Dan B
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Boss Mt-2 Metal Zone

3.5/5, 3.5 from 2 reviews
The classic super high gain distortion from Boss
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  1. Andii Syckz
    The unnappreciated Parametric Fuzz
    4.25/5, 4.25 out of 5, reviewed Jan 19, 2022
    Build Quality:
    5.00/5,
    Features:
    5.00/5,
    Value:
    4.00/5,
    Pros
    • + Solid build, versatile EQ, good all around distortion
    Cons
    • - Sensitive controls, takes time to tweak the EQ/gain.
    Despite it's ongoing reputation, I honestly don't believe it to be a terrible "high gain" distortion/fuzz pedal.

    I guess, because it was never my first pedal, nor have i paid attention to it in my early gear years. & having only really fx gear acquired from 2016 onwards. Having studied my 10 band EQ (& others for that matter), rethinking my tweak of the MXR Bass DI+ because its EQ shelving is far appart from each frequency, & as of recent having sat down with my swollen pickle fuzz & tweaked it to deliver what i wanted for fuzz on bass.

    I understand where the "bad" tones from the metal zone can pop from, however there's a simple format to follow on how to tweak it to sound its optimal. It's a touchy EQ system, i'll admit which if you're looking to get a good sound directly, should consider being patient with the unit & themselves. My approach was starting with everything at noon (aside from the mids freq & level), leave the mid level around 1 oclock & shift the mids freq knob to where are satisfied with (given on guitar or bass the freq i wanted was different), then given that freq range, i'd either have it cut, or boosted. A good rule is if its in the low mids spectrum i'd have it cut (from minimum to about 10 oclock), if its in the high mids i could either cut or boost slightly (anywhere from 10 oclock to 1 oclock). Then i would tweak the Gain: if i wanted full blown fuzz, noon & above, or semi controlled distortion; noon & below. Then set the bass & treble, however i view them as resonance & presence to the overall tone - which makes the most sense, considering the treble can add too much fizz, & the bass adds more woofiness. Less is more in this case, let the mid frequency/mid level dictate the overall character, & let bass & treble be your accents.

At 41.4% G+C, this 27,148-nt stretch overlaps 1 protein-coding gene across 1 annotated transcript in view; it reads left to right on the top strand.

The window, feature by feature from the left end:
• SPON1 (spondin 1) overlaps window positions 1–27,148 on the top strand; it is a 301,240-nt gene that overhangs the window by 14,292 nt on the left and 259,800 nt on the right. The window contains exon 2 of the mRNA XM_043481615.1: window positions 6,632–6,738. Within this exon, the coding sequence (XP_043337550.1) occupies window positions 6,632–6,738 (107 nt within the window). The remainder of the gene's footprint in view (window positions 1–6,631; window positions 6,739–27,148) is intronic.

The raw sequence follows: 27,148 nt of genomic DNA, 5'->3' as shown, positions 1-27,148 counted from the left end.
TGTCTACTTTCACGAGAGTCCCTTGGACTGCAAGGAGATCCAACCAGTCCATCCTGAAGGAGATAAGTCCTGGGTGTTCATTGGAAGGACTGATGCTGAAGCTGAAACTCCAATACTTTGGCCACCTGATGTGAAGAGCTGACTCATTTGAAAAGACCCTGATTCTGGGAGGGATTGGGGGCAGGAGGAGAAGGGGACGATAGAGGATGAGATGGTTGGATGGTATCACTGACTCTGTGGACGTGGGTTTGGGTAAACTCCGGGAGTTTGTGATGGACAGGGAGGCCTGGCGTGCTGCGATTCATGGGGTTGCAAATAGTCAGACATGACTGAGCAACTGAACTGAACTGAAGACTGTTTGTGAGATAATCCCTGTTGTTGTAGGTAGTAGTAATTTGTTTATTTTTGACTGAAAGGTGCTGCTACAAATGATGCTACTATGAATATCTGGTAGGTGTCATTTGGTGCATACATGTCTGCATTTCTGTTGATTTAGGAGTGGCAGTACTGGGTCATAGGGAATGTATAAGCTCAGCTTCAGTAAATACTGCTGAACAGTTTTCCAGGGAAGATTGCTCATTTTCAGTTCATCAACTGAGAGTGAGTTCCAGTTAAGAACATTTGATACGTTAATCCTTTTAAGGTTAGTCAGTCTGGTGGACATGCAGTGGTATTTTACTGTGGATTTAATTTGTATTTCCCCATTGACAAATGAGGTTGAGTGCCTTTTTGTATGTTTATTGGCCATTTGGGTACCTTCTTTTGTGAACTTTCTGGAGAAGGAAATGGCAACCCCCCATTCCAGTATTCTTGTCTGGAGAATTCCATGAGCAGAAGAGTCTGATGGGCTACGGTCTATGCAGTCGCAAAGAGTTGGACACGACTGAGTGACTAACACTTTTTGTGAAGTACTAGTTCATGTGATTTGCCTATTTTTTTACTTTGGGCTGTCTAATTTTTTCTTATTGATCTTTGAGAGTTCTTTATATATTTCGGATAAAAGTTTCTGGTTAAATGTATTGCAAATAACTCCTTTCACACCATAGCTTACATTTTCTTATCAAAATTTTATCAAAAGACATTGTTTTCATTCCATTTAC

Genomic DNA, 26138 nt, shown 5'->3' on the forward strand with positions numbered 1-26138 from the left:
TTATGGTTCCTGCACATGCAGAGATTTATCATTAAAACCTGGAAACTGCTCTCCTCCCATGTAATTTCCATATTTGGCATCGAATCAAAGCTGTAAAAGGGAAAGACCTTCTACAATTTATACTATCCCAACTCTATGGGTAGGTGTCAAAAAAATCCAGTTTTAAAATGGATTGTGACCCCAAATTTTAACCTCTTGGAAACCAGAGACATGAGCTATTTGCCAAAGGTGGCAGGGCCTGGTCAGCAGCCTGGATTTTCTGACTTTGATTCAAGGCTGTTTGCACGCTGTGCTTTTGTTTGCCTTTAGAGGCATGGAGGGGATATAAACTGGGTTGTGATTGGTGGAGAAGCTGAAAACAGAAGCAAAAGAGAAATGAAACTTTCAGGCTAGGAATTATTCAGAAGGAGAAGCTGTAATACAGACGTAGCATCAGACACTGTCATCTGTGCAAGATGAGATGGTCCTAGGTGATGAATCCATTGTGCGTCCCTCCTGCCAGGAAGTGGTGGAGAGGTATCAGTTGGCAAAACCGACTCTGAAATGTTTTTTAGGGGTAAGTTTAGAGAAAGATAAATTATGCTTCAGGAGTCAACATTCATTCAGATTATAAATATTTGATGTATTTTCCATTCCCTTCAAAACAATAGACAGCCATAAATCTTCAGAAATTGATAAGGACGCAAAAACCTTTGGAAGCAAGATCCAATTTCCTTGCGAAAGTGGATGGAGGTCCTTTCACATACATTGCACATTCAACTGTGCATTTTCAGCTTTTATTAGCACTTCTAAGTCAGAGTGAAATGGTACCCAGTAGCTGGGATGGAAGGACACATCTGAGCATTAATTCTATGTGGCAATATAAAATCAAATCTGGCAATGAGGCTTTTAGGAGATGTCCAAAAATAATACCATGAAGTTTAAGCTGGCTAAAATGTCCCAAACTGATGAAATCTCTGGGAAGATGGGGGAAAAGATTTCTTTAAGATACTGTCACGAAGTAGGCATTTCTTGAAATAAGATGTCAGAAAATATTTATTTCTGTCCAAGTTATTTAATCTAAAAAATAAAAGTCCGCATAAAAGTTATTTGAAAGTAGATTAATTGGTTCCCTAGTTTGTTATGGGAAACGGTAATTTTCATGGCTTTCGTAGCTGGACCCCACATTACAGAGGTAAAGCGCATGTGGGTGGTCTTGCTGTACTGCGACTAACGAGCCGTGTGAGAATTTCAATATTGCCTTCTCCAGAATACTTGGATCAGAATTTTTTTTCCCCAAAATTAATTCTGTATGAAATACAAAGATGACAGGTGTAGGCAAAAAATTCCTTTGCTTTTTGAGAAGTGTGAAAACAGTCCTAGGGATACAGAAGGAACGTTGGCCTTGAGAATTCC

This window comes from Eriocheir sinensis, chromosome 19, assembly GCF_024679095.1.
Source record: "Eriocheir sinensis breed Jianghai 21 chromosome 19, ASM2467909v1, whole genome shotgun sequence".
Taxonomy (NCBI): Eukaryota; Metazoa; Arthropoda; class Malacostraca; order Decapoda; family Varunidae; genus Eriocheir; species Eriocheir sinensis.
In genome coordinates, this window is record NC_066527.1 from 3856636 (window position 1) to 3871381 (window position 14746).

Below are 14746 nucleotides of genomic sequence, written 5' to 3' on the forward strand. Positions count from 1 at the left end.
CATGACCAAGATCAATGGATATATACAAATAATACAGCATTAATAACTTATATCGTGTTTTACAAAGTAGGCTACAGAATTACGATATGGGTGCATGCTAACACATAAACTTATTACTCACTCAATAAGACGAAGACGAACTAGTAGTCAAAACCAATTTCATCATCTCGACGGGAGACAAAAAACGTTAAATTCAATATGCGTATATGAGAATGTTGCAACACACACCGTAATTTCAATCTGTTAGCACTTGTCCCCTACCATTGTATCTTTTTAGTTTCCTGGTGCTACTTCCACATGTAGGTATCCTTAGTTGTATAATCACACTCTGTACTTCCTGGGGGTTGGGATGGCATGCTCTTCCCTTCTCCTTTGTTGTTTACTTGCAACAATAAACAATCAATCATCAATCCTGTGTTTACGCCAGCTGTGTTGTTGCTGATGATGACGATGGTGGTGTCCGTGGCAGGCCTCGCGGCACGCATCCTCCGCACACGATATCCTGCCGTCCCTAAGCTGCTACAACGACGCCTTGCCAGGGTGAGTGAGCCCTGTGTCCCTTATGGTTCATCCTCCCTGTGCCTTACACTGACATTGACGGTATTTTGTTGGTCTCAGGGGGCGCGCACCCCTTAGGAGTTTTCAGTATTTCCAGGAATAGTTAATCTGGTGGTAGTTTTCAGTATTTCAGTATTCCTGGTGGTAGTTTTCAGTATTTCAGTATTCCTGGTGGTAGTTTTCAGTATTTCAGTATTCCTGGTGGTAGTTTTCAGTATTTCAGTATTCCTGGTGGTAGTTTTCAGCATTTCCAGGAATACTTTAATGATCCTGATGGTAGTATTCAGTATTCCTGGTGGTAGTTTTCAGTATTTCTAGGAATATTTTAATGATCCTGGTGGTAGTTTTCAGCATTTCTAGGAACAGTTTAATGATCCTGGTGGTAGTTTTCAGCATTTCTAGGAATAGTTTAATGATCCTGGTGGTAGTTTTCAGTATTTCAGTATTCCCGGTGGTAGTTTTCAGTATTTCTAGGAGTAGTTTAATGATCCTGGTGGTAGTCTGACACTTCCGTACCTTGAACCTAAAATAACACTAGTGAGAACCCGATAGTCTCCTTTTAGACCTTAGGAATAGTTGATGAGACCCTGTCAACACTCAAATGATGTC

I think its name is its bigger downfall. Yes it has sold millions, but no "pro" actually uses this on their board. Cause owning actual high gain amps & using "proper" dirt pedals like a ds1, or tube screamer if you're inclined to boost in such ways. If the metal zone was named/marketed differently, it might've faired more positively than the hate it gets. I guess just like the JCM900 dual reverb, coming after something which is highly praised (jcm800 in its case, vs the HM2 for BOSS), people expect a lot from the new comer which is suppose to be the successor. If the metal zone wasn't part of the "metal" family, & more on the "FZ" family of BOSS pedals, it would've been in better light. Not competing with its predecessor, rather being it'sown unique voice.

    Truth be told, the zone kicks on bass (& guitar) in comparison to the ODB-3. It's EQ gives it a better edge, & i feel if i had an octave pedal before it, i'd pull off some weird chaos. It could probably cop some overdrive dirtiness by keeping its gain knob lower than 9 oclock. With its power EQ, it can give anything you'd seek character tone wise.

    Easy to find on the used market for way less, if you're inclined, take your time with this pedal, & give it a chance to speak beyond the bashed hate it gets.
    Price Paid:
    70$ cad used
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